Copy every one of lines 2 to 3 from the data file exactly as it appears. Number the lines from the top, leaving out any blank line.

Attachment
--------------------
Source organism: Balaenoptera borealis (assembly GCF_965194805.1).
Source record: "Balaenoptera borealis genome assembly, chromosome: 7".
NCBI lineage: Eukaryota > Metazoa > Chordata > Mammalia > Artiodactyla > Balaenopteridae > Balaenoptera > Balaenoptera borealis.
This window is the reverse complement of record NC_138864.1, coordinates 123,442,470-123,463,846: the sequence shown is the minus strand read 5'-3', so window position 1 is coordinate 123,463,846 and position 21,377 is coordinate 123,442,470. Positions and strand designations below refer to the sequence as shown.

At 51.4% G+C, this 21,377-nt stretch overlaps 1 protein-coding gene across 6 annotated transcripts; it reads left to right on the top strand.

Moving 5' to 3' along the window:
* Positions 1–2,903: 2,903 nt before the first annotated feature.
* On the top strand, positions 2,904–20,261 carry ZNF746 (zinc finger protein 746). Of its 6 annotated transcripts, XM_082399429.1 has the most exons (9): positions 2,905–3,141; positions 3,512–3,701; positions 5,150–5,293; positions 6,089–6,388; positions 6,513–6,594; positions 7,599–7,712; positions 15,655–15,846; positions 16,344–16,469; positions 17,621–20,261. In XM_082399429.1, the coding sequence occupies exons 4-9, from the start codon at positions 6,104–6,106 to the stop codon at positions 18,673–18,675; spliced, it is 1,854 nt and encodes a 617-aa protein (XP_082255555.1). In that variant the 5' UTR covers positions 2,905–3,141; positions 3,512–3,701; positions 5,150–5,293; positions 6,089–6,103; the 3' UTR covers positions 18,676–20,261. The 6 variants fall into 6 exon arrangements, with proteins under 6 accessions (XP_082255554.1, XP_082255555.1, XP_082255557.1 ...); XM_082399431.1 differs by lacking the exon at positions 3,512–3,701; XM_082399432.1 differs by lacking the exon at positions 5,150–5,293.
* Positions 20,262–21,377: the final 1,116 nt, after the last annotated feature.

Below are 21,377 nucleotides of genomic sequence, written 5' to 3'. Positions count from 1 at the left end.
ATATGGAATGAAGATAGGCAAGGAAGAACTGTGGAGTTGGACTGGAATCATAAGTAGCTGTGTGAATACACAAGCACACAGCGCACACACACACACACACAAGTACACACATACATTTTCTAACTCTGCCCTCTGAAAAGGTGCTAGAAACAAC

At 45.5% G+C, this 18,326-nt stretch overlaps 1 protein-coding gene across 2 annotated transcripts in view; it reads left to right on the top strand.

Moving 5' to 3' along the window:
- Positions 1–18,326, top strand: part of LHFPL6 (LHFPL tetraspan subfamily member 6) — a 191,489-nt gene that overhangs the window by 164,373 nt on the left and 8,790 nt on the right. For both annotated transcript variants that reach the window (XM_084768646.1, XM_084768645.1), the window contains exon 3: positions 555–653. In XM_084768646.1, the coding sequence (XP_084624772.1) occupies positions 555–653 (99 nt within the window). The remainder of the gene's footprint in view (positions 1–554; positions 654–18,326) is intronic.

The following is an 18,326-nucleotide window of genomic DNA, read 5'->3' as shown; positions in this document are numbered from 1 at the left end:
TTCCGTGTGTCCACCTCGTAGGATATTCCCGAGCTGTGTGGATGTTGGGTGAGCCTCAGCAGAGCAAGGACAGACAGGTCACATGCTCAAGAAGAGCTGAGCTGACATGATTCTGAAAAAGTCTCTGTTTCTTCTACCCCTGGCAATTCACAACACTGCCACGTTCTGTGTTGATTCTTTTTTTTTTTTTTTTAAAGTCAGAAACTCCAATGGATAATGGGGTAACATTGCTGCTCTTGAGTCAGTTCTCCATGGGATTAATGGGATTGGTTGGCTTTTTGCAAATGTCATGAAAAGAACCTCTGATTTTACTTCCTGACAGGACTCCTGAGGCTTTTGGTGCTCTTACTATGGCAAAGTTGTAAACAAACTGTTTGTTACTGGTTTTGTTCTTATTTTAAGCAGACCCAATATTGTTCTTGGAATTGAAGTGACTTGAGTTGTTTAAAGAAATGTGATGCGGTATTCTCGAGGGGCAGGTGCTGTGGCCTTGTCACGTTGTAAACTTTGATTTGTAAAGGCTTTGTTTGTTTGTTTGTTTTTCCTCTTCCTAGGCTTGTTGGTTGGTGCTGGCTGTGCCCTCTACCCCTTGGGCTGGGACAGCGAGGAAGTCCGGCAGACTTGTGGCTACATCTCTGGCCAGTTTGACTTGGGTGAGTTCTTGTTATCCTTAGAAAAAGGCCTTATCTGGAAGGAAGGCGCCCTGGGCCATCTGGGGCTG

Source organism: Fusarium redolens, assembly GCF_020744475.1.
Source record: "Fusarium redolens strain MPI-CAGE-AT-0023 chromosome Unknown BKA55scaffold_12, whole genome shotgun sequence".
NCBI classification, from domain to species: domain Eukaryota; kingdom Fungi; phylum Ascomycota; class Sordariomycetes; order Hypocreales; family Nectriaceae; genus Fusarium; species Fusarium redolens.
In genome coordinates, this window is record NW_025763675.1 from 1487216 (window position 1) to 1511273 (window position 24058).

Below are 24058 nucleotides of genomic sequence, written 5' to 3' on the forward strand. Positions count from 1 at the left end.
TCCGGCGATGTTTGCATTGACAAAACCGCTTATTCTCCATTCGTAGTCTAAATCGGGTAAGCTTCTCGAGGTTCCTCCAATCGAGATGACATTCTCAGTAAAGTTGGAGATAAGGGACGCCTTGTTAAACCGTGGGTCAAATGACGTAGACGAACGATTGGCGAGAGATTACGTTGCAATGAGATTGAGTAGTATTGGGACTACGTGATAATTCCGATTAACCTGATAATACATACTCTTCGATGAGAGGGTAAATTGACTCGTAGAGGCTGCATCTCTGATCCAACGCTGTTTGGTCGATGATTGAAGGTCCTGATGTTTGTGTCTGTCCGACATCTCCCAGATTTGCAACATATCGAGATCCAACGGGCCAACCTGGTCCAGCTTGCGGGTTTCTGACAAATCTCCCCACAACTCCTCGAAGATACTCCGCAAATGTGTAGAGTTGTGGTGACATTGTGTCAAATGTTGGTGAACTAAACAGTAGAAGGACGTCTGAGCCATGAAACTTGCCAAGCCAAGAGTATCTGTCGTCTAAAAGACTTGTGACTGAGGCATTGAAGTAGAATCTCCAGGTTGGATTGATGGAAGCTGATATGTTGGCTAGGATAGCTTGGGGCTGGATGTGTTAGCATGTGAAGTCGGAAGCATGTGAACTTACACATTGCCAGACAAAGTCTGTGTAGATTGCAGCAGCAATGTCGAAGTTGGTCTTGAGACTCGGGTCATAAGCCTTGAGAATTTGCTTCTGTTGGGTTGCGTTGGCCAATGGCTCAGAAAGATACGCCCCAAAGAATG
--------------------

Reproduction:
Source record: "Balaenoptera borealis genome assembly, chromosome: 7".
NCBI lineage: Eukaryota > Metazoa > Chordata > Mammalia > Artiodactyla > Balaenopteridae > Balaenoptera > Balaenoptera borealis.